Skip to main content


Focused on imaginative, effective teaching, cafe dialogues draw faculty from a range of disciplines, inviting colleagues to learn from each another by sharing essential and emerging tools to nurture and challenge students. Cafe helps facilitate an education that allows students to address real-world problems and serve not only their community, but also the world as competent, conscientious, and compassionate individuals.

October 2022

October 2022

April 2022

February 2022

January 2022

December 2021

May 2021

Find helpful resources from previous CAFEs or faculty development events you might've missed

Wednesday, May 11 CAFE: Teaching & Technology Projects Share Out 

Lee Panich (Anthropology), C.J. Gabbe (Environmental Studies), Beatrice Ruhland (Chemistry & Biochemistry), Grace Stokes (Chemistry & Biochemistry), and Hoda Mirafzal (Chemistry & Biochemistry) will share their research projects supported by the Teaching and Technology Innovation Grant. Learn more about their research design, the planning process, and the outcomes that enhance teaching and learning (as well as further innovation!). We also talk more about the Teaching and Technology Innovation Grant, the application process, project eligibility, and more!

Watch the recording here!

Thursday, January 27: "Transitioning Back to the Classroom & Student Engagement"

A virtual CAFE about managing the transition back to the classroom next month (pending COVID restrictions). Steven Suljak (Chemistry & Biochemistry), Kieran Sullivan (Psychology), Jes Kuczenski (General Engineering), and Lisa Davis (Communication) will share their ideas about the upcoming pivot, the challenges they anticipate, and the strategies they will use to encourage student engagement and support well-being for faculty and for students. Faculty in attendance will also have the opportunity to talk more about these topics and share ideas.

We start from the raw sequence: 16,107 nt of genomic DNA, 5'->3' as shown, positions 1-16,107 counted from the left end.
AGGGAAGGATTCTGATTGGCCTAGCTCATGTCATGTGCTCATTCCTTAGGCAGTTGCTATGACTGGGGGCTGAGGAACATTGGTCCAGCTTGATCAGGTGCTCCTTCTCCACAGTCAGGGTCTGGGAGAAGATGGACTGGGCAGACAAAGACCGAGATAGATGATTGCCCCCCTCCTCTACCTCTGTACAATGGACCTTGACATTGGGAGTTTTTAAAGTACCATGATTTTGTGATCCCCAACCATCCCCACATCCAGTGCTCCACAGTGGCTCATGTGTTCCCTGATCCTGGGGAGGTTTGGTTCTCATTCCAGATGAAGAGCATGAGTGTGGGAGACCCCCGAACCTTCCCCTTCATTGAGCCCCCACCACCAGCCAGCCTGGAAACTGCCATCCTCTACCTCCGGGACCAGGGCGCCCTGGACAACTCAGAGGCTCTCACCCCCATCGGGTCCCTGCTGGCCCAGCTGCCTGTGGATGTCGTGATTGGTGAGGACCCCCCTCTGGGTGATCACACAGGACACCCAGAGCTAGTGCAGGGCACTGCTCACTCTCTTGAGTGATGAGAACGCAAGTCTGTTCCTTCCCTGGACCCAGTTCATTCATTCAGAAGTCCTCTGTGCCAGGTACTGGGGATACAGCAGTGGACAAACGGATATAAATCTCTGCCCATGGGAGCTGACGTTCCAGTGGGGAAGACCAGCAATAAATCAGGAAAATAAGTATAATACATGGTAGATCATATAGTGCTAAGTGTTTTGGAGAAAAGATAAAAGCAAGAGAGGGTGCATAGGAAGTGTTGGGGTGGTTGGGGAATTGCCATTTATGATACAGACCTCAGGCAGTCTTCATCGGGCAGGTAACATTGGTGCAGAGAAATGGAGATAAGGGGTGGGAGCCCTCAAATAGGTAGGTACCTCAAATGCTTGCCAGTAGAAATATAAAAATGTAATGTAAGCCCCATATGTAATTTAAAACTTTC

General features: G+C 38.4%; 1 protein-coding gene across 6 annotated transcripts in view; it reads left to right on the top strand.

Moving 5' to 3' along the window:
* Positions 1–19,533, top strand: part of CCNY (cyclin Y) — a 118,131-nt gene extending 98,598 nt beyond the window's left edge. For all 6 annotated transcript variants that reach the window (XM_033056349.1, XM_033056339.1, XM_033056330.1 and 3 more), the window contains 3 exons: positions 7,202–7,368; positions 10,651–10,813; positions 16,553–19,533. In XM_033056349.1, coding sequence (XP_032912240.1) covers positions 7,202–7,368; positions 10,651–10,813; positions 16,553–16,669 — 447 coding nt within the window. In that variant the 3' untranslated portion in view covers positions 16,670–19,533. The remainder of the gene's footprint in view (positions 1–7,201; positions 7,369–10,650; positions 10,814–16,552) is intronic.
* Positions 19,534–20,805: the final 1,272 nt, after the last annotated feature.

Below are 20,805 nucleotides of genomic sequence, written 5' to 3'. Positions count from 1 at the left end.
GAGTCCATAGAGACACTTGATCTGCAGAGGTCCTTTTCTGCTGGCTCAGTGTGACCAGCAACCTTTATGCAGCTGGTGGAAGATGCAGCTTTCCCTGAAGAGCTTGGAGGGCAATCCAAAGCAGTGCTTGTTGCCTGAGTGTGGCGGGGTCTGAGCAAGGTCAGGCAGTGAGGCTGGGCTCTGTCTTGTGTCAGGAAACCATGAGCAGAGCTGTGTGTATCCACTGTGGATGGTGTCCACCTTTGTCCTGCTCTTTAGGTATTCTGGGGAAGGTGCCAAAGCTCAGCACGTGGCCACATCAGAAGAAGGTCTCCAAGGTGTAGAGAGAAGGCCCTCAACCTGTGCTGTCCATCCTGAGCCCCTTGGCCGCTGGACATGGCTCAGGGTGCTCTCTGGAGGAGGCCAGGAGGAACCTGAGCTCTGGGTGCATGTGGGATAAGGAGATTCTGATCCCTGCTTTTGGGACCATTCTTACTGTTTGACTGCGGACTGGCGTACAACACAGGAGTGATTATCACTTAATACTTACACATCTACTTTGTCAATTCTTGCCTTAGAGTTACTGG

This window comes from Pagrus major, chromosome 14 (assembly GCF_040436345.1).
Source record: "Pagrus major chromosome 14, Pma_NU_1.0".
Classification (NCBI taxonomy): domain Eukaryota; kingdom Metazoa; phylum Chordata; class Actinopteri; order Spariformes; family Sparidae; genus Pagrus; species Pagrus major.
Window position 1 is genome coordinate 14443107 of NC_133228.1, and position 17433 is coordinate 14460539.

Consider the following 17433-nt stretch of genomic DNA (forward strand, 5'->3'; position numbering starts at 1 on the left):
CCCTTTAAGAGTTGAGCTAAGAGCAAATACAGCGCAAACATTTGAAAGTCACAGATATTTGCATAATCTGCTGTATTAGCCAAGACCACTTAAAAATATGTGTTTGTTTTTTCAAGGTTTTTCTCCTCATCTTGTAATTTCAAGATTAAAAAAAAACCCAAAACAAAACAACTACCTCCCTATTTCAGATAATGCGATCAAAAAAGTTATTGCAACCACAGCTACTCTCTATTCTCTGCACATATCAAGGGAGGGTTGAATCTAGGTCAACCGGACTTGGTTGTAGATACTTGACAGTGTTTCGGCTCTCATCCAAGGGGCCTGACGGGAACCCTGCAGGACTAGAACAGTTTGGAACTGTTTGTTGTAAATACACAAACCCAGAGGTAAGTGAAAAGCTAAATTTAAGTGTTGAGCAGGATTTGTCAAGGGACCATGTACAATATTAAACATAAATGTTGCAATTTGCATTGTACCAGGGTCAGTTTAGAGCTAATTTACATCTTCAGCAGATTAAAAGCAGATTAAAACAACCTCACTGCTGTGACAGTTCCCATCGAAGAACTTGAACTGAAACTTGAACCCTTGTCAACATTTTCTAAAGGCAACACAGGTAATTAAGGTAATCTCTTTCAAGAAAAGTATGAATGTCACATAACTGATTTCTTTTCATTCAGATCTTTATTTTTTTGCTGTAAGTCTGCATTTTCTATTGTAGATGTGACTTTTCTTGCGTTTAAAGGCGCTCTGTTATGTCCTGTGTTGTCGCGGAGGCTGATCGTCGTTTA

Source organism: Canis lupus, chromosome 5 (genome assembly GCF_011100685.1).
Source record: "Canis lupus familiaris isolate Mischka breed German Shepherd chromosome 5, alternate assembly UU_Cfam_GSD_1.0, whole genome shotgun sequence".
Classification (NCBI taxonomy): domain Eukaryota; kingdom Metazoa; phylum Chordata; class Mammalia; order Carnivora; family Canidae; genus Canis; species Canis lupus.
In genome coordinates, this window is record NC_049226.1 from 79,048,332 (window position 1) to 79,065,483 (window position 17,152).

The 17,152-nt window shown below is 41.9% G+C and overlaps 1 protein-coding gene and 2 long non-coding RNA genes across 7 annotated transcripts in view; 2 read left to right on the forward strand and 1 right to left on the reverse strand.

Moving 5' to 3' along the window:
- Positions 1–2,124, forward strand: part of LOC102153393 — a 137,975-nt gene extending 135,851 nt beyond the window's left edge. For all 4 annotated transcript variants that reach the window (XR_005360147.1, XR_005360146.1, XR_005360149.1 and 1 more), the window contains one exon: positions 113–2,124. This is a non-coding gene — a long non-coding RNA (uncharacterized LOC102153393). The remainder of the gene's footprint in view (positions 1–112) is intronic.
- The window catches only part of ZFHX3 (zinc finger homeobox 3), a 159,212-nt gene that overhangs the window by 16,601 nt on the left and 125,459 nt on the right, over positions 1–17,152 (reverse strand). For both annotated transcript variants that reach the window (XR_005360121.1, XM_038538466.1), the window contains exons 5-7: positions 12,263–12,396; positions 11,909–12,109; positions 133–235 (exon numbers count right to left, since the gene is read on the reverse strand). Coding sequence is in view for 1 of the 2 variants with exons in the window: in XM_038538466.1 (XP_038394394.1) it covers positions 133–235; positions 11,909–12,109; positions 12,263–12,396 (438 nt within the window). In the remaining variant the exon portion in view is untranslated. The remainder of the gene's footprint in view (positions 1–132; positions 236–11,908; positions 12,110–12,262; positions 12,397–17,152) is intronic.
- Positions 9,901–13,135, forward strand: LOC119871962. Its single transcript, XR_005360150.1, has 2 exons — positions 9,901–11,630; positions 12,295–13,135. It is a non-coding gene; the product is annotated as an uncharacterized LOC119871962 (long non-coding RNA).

Monday, November 8: "Assignment Design Matters: How Redesigned Assignments Can Improve Student Learning"

Assignments play a critical role in student learning and they provide the basis for assessment of student learning. Many of us make small tweaks to our assignments all the time, but what happens when faculty take on assignment redesign based on evidence-based strategies to make them more equitable, successful, and engaging for students? Join us to hear from four colleagues who very intentionally redesigned their course assignments, soliciting feedback from colleagues or students along the way. Some used resources from the Success in Writing, Research and Information Literacy project (SWIRL) at SCU, others drew upon suggestions from the Transparency in Teaching and Assignment Design project (TILT). And others have also made use of resources from SCU’s HUB Writing Center.